Jenne's Growth Comes From VAD Depth, Not Breadth

With many distributors rushing to evolve their business models, Jenne posted 30 percent year-over-year growth from this year to last, and is projecting same for this year, all behind what it's termed the right investments for its core solution provider partners.

That, said its top executive, and pushing a personal touch that it's been honing for 25 years as a family-owned VAD have been the keys to Jenne's success.

"We are growing our SMB business, and we made these investments in data, videoconferencing and large enterprise," said David Johnson, president and CEO of Jenne, based in Avon, Ohio. "We grew more than 30 percent organically in a period where we know our competitors were down, and we're a national player at this point."

Jenne, which this year celebrates its silver anniversary, was for years known as a specialist in SMB telephony. But with Johnson's ascent, the distributor has aggressively expanded into adjacent categories with hot growth potential like video and also into large enterprise-centric technologies.

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Johnson, well-known to the networking channel as senior vice president of global alliances and channel development at Avaya, was tabbed for the top job at Jenne in May 2008.

What he hears from VARs most consistently, he said, is a need to drive incremental growth opportunity for areas in which they can logically expand. Video, for many solution providers weaned on the telephony and unified communications spaces, is one natural path, and why Jenne established a key relationship with LifeSize, whose video and infrastructure products cater to many of Jenne's VARs' customer sets.

"If you look at video, it was always a bit of a niche play," Johnson said. "But now you have midsize companies deploying video, and using video every week to communicate with vendors and do field sales reviews. Prices have changed, and it's become intuitive and easy to use."

Behind the incremental sales push, Johnson said, some of Jenne's biggest investments have been training tools.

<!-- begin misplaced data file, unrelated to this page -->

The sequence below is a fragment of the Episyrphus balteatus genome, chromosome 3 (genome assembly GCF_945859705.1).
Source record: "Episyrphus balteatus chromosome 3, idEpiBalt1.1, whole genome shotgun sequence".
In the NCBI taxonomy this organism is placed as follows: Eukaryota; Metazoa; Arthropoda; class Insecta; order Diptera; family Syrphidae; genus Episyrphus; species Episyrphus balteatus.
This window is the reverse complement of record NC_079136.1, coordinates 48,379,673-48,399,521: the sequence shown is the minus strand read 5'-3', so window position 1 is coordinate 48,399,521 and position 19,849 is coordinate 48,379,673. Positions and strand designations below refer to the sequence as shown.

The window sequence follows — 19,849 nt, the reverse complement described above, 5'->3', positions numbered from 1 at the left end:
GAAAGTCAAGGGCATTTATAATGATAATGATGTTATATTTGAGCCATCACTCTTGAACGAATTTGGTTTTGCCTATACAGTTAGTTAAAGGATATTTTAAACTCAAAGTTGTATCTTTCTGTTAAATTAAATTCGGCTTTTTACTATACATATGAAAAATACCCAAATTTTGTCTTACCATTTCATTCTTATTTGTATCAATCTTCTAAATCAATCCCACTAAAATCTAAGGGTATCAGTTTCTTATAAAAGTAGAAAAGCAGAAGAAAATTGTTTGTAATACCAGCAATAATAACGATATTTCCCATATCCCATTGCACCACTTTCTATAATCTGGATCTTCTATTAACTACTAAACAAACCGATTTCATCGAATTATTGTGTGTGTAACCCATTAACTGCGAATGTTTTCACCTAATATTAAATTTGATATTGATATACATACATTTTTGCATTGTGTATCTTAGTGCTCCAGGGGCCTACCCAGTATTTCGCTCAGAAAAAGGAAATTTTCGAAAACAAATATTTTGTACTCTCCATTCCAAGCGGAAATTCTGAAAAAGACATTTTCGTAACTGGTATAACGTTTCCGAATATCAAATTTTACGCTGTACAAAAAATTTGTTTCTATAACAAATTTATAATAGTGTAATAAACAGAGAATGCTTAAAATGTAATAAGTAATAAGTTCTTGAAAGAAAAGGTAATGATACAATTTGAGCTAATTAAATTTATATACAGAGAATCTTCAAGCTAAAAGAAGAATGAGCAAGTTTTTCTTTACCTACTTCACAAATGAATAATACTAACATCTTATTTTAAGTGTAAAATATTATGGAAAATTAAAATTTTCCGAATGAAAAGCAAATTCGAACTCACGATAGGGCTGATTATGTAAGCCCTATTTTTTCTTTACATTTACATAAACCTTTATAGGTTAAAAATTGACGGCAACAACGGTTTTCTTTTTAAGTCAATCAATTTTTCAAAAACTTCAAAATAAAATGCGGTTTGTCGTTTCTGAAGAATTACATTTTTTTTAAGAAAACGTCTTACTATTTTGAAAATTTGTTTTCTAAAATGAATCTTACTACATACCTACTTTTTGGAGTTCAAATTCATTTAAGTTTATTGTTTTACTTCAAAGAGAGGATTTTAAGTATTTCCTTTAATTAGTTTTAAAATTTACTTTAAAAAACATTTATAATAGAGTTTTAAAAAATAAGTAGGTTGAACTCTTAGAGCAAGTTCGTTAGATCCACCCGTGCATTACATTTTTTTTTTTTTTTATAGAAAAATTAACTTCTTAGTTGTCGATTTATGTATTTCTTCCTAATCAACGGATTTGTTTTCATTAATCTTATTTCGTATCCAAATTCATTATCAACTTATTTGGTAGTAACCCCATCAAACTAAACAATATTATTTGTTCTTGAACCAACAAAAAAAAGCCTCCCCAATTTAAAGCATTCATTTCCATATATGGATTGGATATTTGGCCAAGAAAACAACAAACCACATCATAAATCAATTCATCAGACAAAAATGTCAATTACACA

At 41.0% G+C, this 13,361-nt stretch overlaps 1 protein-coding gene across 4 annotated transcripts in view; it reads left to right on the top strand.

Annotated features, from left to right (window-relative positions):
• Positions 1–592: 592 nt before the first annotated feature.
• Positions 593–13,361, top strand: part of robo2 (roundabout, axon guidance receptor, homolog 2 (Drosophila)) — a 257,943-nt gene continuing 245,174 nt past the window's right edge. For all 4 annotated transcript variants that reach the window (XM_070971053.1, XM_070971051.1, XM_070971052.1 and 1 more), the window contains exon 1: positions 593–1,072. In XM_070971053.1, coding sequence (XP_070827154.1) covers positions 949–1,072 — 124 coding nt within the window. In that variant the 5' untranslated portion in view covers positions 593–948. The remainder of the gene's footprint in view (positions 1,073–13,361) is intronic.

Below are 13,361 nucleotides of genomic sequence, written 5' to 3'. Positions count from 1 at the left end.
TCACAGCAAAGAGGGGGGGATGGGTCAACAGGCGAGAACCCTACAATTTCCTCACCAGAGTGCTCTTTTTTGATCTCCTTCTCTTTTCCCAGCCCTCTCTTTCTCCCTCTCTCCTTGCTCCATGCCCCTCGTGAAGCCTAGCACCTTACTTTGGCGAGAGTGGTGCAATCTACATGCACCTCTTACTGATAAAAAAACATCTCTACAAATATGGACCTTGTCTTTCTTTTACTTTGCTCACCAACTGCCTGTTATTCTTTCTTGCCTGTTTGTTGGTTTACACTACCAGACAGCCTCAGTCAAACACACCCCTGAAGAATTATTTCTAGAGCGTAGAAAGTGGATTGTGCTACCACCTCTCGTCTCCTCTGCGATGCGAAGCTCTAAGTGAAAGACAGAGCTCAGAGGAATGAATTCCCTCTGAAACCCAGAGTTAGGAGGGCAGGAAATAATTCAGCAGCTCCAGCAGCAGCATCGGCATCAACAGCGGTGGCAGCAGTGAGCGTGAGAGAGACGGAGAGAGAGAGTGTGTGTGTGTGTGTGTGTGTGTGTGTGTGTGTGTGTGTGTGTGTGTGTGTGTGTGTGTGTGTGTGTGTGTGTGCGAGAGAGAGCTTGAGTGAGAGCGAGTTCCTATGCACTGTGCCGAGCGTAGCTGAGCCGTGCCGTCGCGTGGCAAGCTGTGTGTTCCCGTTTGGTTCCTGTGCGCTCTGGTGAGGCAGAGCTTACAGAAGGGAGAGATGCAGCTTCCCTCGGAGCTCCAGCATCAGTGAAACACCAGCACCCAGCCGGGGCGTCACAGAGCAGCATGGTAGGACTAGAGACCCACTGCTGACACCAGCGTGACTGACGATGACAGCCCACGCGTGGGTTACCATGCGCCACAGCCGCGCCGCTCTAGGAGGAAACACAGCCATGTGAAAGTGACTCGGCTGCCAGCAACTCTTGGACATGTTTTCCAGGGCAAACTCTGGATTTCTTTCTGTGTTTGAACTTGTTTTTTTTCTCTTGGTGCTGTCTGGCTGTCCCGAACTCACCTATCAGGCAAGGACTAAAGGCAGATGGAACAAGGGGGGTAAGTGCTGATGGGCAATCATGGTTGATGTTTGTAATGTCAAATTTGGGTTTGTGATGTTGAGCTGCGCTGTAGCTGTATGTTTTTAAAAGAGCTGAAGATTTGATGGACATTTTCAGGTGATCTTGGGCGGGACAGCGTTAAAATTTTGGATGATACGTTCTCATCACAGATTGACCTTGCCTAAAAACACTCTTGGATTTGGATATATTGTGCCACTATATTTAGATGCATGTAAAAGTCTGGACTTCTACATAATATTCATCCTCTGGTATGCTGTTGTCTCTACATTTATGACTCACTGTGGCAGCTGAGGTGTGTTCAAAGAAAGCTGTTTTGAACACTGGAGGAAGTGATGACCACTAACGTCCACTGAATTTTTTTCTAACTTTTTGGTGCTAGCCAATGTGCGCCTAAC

In mid-July, for example, Jenne went live with an online training system called the Jenne Design Center, which is targeted at Avaya enterprise-focused VARs who want a Web-based tool for designing Avaya solutions with customized product and pricing criteria. In essence, VARs get a central repository of Avaya documentation, including design notes and customer data, and a virtual "design center" for creating, configuring testing Avaya and multi-vendor customer solutions.

The combined Avaya-Nortel portfolio is a pronounced specialty within Jenne, which offers a full training curriculum called "Design to Win" focused specifically on Avaya products in the enterprise.

That level of focus has given Johnson and his team a front-row seat to the Avaya-Nortel integration, which has seen its share of challenges, Johnson said, but also a lot of opportunity for Jenne's reseller customers.

"We're seeing a lot of the legacy Avaya resellers looking to pick up a lot of the [former Nortel] products," he said. "And we're pleased to see Avaya's focus in data networking because so many end users want to buy their IP telephony and their data from a single vendor."

In addition to its training investments, Jenne has also been hiring, and among the veteran channel names that have joined its stable are Ken Fabozzi, formerly a 17-year Ingram Micro executive, and now Jenne's vice president, U.S. sales.

Look for Jenne to maintain its level of focus, Johnson said, and go deep rather than wide.

"For the forseeable future, we're going to stay focused in the broad categories we're in, and they're large categories like SMB and video," he said. "What we're doing is adding complementary vendors that hit the spaces we do. Getting into a completely new space, we have such good traction and and I don't want to spread the company thin. We provide a personal touch and I'm careful to not have us take on more than we should."